Database Development Solutions

Good afternoon! In the process of project development, one has to deal with the problem of database performance, because The amount of data is growing, and problem areas float involuntarily.

This post describes not very successful solutions that are invisible in the early stages of the project. And solutions that can further increase productivity significantly.

The post is more aimed at more experienced developers who are already possibly looking for solutions, so I will be brief.

Select in result fields

Many developers use the following construct when writing queries.
  (SELECT MAX(Column) FROM Table2) as Column3,
FROM Table1 T

The fact is that for each row from the table Table1, a SELECT MAX (Column) FROM Table2 is selected, which requires additional resources for a new selection. In this case, performance will decrease as the amount of data in Table1 and Table2 increases.

Acceptable option.
FROM Table1 T
  JOIN (SELECT Max(Column) as Column3 FROM Table2) T2 ON 1 = 1

In this case, the selection from the table Table2 will be performed once, and the result will be substituted for each row from the table Table1.

Replacing Left Join with Union

There are situations when it is necessary to collect data from several tables of the same type in meaning and often resort to the following solution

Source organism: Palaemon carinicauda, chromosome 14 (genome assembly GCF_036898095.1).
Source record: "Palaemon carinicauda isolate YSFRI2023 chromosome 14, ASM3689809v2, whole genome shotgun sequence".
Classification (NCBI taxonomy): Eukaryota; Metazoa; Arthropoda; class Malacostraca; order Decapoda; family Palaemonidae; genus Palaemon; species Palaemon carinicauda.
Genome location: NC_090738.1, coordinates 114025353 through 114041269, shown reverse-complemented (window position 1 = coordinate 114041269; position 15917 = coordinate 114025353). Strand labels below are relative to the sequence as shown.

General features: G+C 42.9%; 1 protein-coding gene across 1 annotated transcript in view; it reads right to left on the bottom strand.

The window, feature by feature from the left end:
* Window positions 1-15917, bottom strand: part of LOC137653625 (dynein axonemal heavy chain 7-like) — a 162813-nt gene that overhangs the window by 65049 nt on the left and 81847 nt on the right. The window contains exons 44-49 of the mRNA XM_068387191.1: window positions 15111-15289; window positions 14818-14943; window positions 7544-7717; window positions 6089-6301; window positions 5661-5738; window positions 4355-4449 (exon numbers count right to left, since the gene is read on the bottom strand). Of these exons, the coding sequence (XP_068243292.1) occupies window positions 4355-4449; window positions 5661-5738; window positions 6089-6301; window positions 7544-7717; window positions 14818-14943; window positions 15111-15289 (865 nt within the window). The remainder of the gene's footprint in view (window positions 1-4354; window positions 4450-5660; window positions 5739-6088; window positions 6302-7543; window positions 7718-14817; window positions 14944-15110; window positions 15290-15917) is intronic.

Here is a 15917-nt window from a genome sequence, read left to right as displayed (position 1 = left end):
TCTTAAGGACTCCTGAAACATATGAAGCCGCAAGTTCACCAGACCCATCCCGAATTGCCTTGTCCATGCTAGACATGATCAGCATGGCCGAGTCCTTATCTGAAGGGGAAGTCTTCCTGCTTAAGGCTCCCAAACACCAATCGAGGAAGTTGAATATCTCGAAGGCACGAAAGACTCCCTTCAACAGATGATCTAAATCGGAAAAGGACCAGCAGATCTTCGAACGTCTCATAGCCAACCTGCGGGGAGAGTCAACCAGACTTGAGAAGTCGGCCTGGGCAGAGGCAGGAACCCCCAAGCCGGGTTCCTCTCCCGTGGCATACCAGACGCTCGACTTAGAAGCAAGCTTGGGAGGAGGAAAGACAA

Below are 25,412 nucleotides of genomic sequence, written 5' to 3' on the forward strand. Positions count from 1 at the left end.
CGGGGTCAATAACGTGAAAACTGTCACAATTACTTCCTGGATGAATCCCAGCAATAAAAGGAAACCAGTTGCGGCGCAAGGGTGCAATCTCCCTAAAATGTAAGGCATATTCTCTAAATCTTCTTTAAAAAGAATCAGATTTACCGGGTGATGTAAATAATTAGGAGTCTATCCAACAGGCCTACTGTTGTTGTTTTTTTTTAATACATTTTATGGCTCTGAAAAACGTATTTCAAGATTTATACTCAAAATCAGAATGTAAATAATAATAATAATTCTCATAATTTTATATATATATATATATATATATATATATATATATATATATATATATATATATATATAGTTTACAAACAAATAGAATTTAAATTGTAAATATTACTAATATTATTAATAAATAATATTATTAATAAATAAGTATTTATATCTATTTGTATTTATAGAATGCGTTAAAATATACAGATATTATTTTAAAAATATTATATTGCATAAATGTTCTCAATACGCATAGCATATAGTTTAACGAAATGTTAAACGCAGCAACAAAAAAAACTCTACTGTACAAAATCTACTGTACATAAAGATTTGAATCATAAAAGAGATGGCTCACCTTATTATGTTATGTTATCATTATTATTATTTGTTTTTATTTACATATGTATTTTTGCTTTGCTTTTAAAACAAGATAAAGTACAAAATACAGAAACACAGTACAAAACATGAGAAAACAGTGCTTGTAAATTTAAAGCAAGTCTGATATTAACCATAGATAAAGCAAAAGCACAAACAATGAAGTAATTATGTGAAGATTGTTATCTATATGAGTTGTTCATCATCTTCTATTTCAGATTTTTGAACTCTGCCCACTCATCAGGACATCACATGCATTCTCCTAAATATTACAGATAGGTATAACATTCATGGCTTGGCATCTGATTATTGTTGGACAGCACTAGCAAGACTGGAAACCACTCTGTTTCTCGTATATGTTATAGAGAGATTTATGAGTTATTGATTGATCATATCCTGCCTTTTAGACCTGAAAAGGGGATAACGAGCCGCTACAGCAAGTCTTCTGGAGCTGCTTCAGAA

M.Id, COALESCE(P1.Sum, 0) + COALESCE(P2.Sum, 0) + COALESCE(P3.Sum, 0) + ... + COALESCE(PN.Sum, 0) as Sum
FROM MainTable M
  LEFT JOIN PayTable1 P1 ON P1.Id = M.Id
  LEFT JOIN PayTable2 P2 ON P2.Id = M.Id
  LEFT JOIN PayTable3 P3 ON P3.Id = M.Id
  LEFT JOIN PayTableN PN ON PN.Id = M.Id

This approach has several problems:
1. Produced, multiplying PayTableN tables and with increasing tables, performance will drop, even if there is little data.
2. The need to use LEFT JOIN, which in many DBMS indexes do not work.

You can improve performance by abandoning the operation of multiplication in favor of combining and using JOIN instead of LEFT JOIN.
SELECT R.Id, SUM(R.Sum) as Sum
  SELECT M.Id, P1.Sum
  FROM MainTable M
    JOIN PayTable1 P1 ON P1.Id = M.Id
  SELECT M.Id, P2.Sum
  FROM MainTable M
    JOIN PayTable2 P2 ON P2.Id = M.Id
  SELECT M.Id, P3.Sum
  FROM MainTable M
    JOIN PayTable3 P3 ON P3.Id = M.Id
  FROM MainTable M
    JOIN PayTableN PN ON PN.Id = M.Id
  ) R

Moreover, such a construction is easier to maintain, i.e. when adding new PayTableN tables, you need to add the corresponding block in only one revenge.

Using scalar operations in a join condition

There are situations when in the join condition it is necessary to use additional operations on the field, in which case the index is not used

  T1.*, T2.*
FROM Table1 T1
  JOIN Table2 T2 ON T2.Id = T1.Id AND COALESCE(T2.Column, 0) = COALESCE(T1.Column, 0)

Possible solutions:
1. To place in the WHERE clause, but this option will not always give a positive result, because the optimizer could do this for you.
  T1.*, T2.*
FROM Table1 T1
  JOIN Table2 T2 ON T2.Id = T1.Id 
WHERE COALESCE(T2.Column, 0) = COALESCE(T1.Column, 0)

2. Divide the request into two.
  T1.*, T2.*
FROM Table1 T1
  JOIN Table2 T2 ON T2.Id = T1.Id AND T2.Column = T1.Column
  T1.*, T2.*
FROM Table1 T1
  JOIN Table2 T2 ON T2.Id = T1.Id AND T2.Column IS NULL AND T1.Column IS NULL

Queries Using With

The WITH statement certainly helps to make the request more understandable and structured, but many do not quite understand how it works and make the following mistakes.

  MainSubQuery AS (
    SELECT * FROM Table1
  SubQuery AS (
    --Здесь на самом деле, какой либо сложный запрос, требующий больших ресурсов
    SELECT * FROM Table2
  FROM MainSubQuery M